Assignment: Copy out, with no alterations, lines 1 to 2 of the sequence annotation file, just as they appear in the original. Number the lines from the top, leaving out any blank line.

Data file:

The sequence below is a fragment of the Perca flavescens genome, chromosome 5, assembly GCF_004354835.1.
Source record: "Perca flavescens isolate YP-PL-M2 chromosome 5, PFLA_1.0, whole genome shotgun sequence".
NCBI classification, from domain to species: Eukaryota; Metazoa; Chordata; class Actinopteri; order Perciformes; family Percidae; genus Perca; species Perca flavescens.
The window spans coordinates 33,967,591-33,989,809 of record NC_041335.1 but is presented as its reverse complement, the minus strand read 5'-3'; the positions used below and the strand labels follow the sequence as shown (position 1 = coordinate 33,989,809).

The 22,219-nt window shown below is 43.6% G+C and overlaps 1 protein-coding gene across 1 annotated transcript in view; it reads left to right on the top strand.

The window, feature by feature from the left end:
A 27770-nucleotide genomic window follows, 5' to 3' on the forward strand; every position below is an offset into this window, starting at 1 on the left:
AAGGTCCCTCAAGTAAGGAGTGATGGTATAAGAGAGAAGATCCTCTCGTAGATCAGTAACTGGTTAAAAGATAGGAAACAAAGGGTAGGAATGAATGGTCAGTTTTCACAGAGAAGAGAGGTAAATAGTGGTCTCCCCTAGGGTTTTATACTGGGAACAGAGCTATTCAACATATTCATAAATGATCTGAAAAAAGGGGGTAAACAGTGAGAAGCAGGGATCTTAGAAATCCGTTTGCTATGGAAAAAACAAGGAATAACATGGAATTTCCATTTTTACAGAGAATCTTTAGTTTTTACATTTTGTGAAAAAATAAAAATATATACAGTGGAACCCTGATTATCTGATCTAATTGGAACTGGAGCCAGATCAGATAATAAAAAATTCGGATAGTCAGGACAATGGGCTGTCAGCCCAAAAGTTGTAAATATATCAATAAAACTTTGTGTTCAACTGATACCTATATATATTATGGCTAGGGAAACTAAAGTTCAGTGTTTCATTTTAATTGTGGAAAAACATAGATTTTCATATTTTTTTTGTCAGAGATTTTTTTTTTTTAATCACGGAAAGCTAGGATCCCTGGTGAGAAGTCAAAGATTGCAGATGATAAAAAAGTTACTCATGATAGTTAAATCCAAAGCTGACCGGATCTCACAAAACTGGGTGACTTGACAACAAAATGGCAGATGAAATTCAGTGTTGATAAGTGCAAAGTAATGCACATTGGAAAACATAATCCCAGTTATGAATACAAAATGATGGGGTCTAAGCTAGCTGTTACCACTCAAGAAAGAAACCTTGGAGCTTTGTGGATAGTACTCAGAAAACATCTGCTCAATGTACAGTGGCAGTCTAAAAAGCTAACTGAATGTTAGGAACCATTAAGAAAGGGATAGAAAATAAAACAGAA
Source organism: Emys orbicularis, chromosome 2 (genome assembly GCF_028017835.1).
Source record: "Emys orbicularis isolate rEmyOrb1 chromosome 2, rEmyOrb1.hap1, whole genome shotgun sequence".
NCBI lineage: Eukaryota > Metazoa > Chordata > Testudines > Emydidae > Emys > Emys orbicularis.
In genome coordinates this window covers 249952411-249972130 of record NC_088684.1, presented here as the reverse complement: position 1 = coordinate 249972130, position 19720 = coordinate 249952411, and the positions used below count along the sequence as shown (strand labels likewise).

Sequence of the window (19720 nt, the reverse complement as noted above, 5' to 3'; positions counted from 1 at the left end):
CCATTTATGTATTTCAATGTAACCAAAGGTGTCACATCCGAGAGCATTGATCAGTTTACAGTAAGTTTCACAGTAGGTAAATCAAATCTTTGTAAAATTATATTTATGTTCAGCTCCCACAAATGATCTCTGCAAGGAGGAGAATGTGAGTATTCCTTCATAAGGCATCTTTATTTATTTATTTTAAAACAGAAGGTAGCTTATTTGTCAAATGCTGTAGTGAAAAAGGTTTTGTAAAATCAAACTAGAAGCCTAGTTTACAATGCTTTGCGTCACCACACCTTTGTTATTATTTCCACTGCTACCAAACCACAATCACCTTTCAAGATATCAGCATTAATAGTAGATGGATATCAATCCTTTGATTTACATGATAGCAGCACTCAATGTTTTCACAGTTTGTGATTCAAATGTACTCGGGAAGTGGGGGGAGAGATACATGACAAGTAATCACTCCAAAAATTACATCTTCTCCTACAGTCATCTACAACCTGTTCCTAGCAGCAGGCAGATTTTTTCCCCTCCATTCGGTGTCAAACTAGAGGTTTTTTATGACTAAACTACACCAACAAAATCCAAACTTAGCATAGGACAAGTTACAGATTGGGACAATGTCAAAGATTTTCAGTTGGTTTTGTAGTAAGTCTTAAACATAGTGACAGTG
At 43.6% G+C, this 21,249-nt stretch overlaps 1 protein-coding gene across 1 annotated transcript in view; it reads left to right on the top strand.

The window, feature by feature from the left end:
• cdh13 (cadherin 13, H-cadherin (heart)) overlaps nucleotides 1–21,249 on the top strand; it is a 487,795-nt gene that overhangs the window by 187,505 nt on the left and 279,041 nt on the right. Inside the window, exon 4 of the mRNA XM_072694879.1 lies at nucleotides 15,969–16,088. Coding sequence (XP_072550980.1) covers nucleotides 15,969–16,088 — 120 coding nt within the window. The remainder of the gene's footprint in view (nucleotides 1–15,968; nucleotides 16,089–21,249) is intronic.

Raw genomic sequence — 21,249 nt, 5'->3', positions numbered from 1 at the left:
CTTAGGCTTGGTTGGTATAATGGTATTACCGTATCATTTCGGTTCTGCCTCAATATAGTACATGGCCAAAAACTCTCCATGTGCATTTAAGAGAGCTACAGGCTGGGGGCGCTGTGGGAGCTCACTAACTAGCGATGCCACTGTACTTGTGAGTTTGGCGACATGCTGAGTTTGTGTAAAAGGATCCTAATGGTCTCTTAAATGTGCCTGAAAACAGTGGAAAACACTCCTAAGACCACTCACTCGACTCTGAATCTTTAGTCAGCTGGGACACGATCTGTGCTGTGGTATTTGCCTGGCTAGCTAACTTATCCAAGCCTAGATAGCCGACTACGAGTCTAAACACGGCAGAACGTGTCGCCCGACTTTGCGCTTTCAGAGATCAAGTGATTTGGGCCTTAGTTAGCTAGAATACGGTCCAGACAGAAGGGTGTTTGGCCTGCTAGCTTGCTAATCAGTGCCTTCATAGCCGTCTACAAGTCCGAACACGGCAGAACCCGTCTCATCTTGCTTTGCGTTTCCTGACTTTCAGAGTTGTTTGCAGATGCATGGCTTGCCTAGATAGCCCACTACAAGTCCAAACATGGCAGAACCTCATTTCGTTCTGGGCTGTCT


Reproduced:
The sequence below is a fragment of the Perca flavescens genome, chromosome 5, assembly GCF_004354835.1.
Source record: "Perca flavescens isolate YP-PL-M2 chromosome 5, PFLA_1.0, whole genome shotgun sequence".